Then I got into running, and started collecting data about my running. Mileage, time, date, weather, some details about my diet, alcohol consumption on the day before, work schedule, etc. The one variable that had the highest correlation with the distance was weather. The warmer it was the more I ran (no, I cannot remember the R square). So, based on my past runs and following week’s weather forecast, I knew I would have to push myself a bit further during the nicer days in order to reach my monthly goal, which was 100km/month. The good old days!
I graduated, went to grad school and got interested in the work I currently do; Digital Analytics. I didn’t have a great deal of experience in Digital Marketing and Analytics at the time, but when I had interviews, I would tell these stories. What do they have in common? They scream that I use data to make my life better (and more lucrative). Whatever I do, I like to make sure that there is some “data-driven” reasoning behind it.
During the interviews, I never explicitly articulated that “I believe in data driven decision making in order to make my life better”. Regardless of what I do, I feel that I need to make the best decisions I can under the circumstances – both at work and at home – and I use data to do achieve this. From pizza delivery to running to analyzing marketing campaigns to understanding consumer behaviour, telling the “why” story became my ticket to the Digital Analytics world, despite my lack of experience at the time (cheers to Paul, who gave me my first break!).
Digital Analytics is the How to my Why. As long as I can make data-driven decisions to better something, I am totally fine with doing something else in the future. My What, and my How may change but my Why probably won’t.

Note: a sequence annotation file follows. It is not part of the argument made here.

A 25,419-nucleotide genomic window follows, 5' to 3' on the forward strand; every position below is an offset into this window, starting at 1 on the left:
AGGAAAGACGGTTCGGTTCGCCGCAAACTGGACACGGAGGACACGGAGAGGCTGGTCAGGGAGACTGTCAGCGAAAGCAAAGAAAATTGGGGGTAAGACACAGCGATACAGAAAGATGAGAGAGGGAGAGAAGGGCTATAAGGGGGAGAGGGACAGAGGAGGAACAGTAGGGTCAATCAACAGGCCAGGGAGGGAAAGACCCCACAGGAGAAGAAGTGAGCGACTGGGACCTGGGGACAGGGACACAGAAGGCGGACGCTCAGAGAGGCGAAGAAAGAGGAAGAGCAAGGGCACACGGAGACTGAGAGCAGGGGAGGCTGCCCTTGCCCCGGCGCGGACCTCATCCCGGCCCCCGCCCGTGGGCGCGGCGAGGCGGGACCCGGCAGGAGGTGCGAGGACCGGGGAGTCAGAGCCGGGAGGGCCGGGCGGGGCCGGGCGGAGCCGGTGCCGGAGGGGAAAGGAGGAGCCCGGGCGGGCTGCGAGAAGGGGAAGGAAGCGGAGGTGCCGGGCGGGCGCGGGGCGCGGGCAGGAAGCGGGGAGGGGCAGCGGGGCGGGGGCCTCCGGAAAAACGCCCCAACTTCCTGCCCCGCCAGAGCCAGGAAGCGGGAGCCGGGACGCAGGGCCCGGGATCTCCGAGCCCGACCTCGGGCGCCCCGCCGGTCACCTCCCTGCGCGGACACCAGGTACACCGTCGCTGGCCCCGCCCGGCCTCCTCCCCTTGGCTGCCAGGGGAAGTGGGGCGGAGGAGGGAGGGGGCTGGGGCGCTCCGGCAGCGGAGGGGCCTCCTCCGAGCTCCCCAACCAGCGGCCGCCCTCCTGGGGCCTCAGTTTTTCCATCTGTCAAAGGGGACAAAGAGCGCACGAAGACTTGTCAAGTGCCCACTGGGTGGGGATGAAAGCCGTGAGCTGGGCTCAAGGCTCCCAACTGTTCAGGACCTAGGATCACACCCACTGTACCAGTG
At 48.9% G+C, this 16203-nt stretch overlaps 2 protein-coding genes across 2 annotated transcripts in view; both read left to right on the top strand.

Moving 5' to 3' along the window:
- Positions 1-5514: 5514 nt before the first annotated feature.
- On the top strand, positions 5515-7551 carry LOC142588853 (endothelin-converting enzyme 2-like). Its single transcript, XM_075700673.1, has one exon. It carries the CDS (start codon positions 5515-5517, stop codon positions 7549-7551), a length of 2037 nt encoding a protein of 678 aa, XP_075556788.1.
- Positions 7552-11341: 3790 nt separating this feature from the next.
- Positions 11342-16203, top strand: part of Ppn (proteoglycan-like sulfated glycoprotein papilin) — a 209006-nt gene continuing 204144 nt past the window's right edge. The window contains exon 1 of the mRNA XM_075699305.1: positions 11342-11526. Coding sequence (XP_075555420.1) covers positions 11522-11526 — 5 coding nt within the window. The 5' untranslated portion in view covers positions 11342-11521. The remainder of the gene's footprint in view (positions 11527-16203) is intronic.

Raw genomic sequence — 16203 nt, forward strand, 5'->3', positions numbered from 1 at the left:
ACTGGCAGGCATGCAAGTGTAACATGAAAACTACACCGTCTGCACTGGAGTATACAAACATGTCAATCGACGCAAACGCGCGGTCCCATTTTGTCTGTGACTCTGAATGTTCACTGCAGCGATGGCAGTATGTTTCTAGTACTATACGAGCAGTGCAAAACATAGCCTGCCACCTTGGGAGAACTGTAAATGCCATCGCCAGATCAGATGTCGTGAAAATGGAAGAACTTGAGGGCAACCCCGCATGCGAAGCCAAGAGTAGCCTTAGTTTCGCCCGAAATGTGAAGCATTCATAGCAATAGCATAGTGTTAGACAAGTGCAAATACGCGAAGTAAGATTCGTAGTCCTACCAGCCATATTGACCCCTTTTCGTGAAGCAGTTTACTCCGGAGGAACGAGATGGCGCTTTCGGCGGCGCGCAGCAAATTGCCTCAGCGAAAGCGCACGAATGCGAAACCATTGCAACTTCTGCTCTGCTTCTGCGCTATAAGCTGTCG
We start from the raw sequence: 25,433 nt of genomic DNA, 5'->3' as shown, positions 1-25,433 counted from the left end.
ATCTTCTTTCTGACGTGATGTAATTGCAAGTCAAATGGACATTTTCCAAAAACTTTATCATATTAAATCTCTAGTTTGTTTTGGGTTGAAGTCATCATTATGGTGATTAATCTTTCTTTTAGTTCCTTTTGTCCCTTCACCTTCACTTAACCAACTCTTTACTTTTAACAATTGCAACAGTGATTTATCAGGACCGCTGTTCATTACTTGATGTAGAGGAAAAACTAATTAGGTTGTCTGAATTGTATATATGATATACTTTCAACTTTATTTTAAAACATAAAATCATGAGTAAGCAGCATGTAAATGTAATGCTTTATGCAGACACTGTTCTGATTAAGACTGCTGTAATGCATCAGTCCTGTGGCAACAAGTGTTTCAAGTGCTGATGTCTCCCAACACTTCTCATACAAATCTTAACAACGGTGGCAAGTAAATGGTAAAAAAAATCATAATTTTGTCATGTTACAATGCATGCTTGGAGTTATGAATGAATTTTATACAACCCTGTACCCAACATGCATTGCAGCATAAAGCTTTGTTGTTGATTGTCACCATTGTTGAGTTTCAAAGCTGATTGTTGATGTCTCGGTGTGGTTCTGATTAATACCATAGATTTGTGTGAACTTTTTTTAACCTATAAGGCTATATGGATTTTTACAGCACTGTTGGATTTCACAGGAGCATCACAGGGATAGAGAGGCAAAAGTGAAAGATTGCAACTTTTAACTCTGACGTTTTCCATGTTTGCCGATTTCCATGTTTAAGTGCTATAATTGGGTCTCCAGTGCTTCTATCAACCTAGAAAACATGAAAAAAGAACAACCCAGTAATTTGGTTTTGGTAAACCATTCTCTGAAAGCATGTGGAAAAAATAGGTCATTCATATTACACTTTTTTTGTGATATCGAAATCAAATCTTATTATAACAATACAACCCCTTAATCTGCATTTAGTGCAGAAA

Understand the Why
I know we are all obsessed with tools and sexy dashboards and infographics and we are proud of them. But if that’s what you all talk about, it will be harder to convince someone to adopt your point of view, of course unless you are looking for a junior role. Or even if you convince them, your job will be that … building dashboards and using shiny tools, probably without really understanding the Why.
If you are in a position where you need to market yourself, try this out. Tell a story that explains why you do what you do (or want to do). And if you understand this concept, you can understand your interviewer’s depth as well! Did she ask you about tools and dashboards or did she try to sell you the organization’s/department’s Why? The worst thing you can do for yourself is to work for a What or How person… why?
Well, because you need to Start with Why!
Here is a link to Sinek’s TED talk and here is the link to his book: Start with Why: How Great Leaders Inspire Everyone to Take Action. Highly recommended. His Why is to inspire people.